Help sought from agency's Memory of the World Program to preserve photo, document archives, part of S-21 building
Tourists look at mug shots of inmates while visiting Tuol Sleng prison Tuesday.
THE notorious Tuol Sleng prison and its vast torture archive will be registered with Unesco's Memory of the World program by early 2009, a museum official told the Post Tuesday.
Chey Sopheara, deputy director of the Department of Museums in charge of S-21, said the government submitted its application to help preserve the prison's archives as well as a part of the building to the United Nations agency last Friday.
The archive contains over 5,000 photographs of the more than 15,000 prisoners, as well as biographical records of Khmer Rouge officials and inmates, torture instruments and written confessions, said a copy of the application to Unesco's Memory of the World program.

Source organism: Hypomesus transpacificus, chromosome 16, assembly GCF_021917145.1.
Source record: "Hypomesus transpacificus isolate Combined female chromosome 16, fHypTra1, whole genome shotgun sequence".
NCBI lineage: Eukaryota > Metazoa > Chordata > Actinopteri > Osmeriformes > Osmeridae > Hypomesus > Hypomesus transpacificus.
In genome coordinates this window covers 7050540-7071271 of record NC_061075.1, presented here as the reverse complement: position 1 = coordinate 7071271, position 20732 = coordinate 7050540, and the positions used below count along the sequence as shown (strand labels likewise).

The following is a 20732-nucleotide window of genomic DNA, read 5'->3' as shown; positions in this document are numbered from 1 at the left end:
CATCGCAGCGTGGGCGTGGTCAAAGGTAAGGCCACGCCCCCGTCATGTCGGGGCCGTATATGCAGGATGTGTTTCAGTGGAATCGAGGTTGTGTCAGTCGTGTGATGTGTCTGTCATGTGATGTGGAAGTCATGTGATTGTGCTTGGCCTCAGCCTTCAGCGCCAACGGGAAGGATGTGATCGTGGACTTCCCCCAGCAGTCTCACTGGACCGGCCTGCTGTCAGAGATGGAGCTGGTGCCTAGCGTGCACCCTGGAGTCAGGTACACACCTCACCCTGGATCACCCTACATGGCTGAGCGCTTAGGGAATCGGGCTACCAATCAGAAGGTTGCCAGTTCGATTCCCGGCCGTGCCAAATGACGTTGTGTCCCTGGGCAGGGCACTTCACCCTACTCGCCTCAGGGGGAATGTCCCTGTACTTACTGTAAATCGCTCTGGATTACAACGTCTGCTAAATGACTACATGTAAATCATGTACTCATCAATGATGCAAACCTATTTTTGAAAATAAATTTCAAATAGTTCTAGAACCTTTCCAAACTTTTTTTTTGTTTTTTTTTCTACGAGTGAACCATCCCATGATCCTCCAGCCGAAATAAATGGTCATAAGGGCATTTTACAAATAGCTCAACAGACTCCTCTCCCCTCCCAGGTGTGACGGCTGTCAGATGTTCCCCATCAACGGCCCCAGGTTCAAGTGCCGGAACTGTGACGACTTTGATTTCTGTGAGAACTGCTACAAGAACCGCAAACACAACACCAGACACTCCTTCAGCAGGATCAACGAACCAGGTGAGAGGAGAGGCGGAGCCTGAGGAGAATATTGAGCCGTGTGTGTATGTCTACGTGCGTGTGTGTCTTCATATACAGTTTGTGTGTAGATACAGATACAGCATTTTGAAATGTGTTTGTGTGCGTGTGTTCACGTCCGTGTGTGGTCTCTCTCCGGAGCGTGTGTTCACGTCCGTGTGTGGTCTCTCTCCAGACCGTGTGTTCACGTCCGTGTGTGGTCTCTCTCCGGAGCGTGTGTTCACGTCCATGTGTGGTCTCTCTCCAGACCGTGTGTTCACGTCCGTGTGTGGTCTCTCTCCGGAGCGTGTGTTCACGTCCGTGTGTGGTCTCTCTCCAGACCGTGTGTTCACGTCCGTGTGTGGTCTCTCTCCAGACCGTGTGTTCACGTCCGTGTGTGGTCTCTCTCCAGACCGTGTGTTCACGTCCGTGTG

While the S-21 building started out its life as one of Phnom Penh's secondary schools, the Khmer Rouge regime transformed it into the country's most notorious prisons after they captured the capital in April 1975.
"Undoubtedly crucial as evidence to be used in the forthcoming Khmer Rouge trial, the archive is also an essential part of Cambodia's recent history," the application said.
"We want the younger generations to know about the genocide that happened in Cambodia," said Chey Sopheara.
Samm Kalyan, from the Documentation Center of Cambodia (DC-Cam), said that registering S-21 with the Memory of the World project plays an important role in educating the world about Cambodia's "dark history".
The prison was run by Kaing Guek Eav, better known as Duch, who is among five Khmer Rouge leaders detained by the UN-backed court for crimes committed during the regime's 1975-79 rule. Duch's trial for crimes against humanity is expected to begin in October.